Screening for drugs in the urine is a typical method for determining compliance with treatments with a high potential for misuse. Both false negatives and false positives from immunoassays have the potential to result in unfavorable outcomes for patients and medical professionals. Therefore, what more steps are there to take? We are able to reduce the number of incorrect interpretations of urine drug tests if we are able to identify the drugs that lead to false negatives and false positives.
Continue reading down below.
Analyzing the Results of the Test
Patients who have their UDS findings misinterpreted run the risk of experiencing a variety of negative repercussions, including the wrongful loss of a job, the loss of qualifying from sporting activities or rehabilitation programs, the possibility of receiving inappropriate medical treatment, the possibility of facing criminal charges, and the loss of confidence from healthcare providers.
Prior to testing, pharmacists should gather a complete list of all of the patient’s prescription, over-the-counter (OTC), and herbal drugs, as well as discuss the patient’s adherence to prescriptions, in order to assist in the interpretation of UDS findings.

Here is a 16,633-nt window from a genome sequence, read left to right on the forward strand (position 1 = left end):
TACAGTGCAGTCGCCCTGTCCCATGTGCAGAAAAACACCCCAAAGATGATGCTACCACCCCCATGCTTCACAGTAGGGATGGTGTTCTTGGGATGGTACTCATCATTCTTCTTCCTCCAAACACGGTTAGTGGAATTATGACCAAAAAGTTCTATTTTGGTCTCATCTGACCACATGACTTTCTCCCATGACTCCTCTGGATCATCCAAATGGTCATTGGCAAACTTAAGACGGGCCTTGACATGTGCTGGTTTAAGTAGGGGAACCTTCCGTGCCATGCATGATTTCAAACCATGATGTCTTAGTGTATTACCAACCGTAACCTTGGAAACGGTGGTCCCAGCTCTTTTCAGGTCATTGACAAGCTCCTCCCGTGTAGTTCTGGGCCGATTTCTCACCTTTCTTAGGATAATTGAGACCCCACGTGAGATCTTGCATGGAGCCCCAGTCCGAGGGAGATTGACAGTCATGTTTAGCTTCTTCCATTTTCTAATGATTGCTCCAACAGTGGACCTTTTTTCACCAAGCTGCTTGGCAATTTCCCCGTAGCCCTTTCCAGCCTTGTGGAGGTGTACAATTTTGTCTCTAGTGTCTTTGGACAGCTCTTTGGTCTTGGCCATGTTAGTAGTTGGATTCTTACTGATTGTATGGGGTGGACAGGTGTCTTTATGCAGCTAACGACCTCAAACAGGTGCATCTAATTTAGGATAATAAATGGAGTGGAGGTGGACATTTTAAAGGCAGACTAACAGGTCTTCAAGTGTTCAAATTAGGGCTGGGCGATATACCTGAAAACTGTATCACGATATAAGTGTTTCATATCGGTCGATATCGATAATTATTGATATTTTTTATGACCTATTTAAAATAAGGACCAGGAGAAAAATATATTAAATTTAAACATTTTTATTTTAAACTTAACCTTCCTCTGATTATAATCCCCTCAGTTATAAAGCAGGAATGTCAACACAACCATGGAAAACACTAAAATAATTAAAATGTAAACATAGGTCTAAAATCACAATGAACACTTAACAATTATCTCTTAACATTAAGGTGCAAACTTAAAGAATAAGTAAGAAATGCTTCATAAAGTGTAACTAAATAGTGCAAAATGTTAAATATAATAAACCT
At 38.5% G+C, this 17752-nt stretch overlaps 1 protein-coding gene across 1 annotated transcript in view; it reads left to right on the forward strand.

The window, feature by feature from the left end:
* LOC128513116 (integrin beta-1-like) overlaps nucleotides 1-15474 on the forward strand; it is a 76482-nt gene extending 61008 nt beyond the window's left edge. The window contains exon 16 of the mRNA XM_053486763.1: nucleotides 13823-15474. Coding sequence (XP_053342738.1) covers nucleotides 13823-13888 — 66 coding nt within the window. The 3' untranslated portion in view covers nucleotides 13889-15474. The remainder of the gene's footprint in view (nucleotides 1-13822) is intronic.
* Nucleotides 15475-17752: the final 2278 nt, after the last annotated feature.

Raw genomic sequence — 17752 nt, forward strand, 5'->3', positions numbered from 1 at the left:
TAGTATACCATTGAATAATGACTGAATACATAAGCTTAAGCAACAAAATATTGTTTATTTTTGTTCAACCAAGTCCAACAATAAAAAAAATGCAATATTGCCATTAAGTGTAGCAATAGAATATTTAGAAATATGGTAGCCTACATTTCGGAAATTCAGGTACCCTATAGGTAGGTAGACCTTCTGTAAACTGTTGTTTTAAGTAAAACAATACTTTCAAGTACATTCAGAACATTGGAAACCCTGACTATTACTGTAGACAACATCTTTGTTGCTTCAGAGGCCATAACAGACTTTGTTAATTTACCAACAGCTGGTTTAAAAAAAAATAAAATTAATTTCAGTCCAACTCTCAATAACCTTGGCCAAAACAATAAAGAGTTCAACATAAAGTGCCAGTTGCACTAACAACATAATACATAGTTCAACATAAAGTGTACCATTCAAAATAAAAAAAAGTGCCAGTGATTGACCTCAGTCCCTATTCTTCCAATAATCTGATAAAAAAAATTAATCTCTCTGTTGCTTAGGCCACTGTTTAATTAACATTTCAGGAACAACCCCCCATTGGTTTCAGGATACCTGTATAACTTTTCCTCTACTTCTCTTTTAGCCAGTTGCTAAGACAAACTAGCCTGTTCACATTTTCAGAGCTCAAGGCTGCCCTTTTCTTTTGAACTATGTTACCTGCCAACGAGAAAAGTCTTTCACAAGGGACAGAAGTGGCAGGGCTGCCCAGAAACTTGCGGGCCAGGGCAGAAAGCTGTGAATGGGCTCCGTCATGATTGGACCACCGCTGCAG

In addition to the possibility of false-negative UDS findings, pharmacists are obligated to take into account the possibility of false-positive UDS data and be knowledgeable about the kinds of medicines that might lead to false-positive results.
Medications That Might Have an Impact on the Urine Drug Screening
Antidepressants: Sertraline, one of the selective serotonin reuptake inhibitors (SSRIs) included in antidepressants, has been linked to producing false-positive findings for benzodiazepines, in addition to lysergic acid diethylamide (LSD), bupropion, trazodone, and venlafaxine.
Antibiotics: quinolones and rifampin have been identified to induce false positives with UDS immunoassays; ciprofloxacin, moxifloxacin, and norfloxacin demonstrated cross-reactivity to opiates due to the similar molecular structures of the two classes of drugs.
Herbals: due to the fact that morphine and codeine are generated from opium poppy seeds, the use of relatively modest amounts of poppy seeds might lead to false-positive results for opiates.
Antipsychotics: risperidone has been recorded to trigger false-positive findings for LSD;3,9 quetiapine has been shown to cause false-positive results for methadone and TCAs. These results are due to quetiapine’s structural similarity to methadone and TCAs.
OTCs: analgesics, antihistamines, cough suppressants, and heartburn drugs that are available over the counter have been demonstrated to induce false-positive results in research studies and individual case reports.
In every circumstance, medical judgment needs to be utilized in order to pick an acceptable therapeutic agent. If an immunoassay using UDS produces findings that are unexpected, a confirmatory test using GC-MS or HPLC should be performed.
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